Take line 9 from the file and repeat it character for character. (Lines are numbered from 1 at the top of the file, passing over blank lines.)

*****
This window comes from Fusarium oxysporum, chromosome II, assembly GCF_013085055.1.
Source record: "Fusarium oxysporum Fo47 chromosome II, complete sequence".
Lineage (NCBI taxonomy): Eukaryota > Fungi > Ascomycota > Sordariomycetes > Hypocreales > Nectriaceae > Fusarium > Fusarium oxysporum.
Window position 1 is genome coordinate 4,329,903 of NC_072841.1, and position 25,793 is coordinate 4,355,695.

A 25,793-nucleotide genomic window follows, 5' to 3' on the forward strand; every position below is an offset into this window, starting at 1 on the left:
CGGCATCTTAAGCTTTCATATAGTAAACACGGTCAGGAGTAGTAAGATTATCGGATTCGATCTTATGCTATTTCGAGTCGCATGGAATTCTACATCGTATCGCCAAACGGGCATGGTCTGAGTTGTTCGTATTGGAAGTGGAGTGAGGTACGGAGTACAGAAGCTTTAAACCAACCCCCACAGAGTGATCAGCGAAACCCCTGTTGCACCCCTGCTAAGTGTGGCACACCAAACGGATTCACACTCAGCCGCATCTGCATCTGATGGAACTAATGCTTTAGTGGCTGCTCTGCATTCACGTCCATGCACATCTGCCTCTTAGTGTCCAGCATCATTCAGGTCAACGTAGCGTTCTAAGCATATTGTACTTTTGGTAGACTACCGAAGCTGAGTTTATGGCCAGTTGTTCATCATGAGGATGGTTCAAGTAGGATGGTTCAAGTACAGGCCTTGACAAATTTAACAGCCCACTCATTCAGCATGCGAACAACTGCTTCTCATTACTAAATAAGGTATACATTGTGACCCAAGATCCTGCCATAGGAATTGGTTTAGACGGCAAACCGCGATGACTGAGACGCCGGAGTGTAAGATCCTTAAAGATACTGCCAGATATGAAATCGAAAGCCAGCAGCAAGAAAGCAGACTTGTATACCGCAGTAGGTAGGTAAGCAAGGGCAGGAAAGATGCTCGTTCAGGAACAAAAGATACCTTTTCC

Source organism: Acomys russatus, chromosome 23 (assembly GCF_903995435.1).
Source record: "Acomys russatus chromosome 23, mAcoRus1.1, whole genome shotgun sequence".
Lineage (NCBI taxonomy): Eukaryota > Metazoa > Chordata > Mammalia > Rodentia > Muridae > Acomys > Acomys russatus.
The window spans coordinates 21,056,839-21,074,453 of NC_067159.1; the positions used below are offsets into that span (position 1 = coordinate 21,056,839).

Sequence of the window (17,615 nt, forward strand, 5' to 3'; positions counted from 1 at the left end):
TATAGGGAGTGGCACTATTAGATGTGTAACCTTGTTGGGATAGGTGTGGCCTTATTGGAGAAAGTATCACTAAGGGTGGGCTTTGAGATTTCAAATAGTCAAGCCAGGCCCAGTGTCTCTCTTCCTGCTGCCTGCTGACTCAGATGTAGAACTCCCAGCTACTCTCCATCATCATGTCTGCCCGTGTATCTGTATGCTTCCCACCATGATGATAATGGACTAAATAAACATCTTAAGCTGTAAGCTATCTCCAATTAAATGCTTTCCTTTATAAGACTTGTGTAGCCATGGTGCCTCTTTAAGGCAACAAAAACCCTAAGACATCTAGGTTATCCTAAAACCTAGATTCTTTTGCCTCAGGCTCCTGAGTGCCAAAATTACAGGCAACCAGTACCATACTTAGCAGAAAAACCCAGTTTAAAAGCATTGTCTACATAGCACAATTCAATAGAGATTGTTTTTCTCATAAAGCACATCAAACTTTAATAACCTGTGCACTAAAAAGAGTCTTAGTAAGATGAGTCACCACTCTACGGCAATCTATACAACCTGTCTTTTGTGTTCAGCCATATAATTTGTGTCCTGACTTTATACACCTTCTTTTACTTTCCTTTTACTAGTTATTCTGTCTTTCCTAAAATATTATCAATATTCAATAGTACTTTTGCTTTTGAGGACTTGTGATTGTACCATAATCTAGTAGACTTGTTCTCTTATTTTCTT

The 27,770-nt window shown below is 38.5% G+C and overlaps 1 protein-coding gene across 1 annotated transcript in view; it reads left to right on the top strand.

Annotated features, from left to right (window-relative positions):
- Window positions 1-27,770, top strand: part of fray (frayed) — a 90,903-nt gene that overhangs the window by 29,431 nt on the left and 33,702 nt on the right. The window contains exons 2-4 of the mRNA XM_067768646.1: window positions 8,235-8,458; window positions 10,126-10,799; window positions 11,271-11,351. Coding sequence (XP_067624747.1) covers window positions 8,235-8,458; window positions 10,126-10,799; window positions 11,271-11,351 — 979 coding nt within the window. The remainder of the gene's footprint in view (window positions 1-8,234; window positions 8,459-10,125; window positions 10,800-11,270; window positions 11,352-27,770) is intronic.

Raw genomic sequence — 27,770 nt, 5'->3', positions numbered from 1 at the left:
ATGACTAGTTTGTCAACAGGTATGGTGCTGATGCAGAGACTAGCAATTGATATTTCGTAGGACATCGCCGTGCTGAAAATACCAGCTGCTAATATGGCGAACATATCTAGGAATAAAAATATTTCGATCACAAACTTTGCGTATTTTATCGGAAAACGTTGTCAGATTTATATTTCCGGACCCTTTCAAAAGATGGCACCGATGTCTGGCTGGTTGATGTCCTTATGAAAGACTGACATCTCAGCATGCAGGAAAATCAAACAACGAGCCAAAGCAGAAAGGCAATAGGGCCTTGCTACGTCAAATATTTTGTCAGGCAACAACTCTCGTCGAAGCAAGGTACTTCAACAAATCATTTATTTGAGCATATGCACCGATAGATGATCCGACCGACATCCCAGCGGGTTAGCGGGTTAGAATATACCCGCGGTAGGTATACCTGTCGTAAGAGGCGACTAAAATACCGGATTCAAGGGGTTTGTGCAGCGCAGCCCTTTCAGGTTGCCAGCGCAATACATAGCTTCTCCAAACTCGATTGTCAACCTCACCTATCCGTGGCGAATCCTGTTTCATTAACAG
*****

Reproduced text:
Lineage (NCBI taxonomy): Eukaryota > Metazoa > Chordata > Mammalia > Rodentia > Muridae > Acomys > Acomys russatus.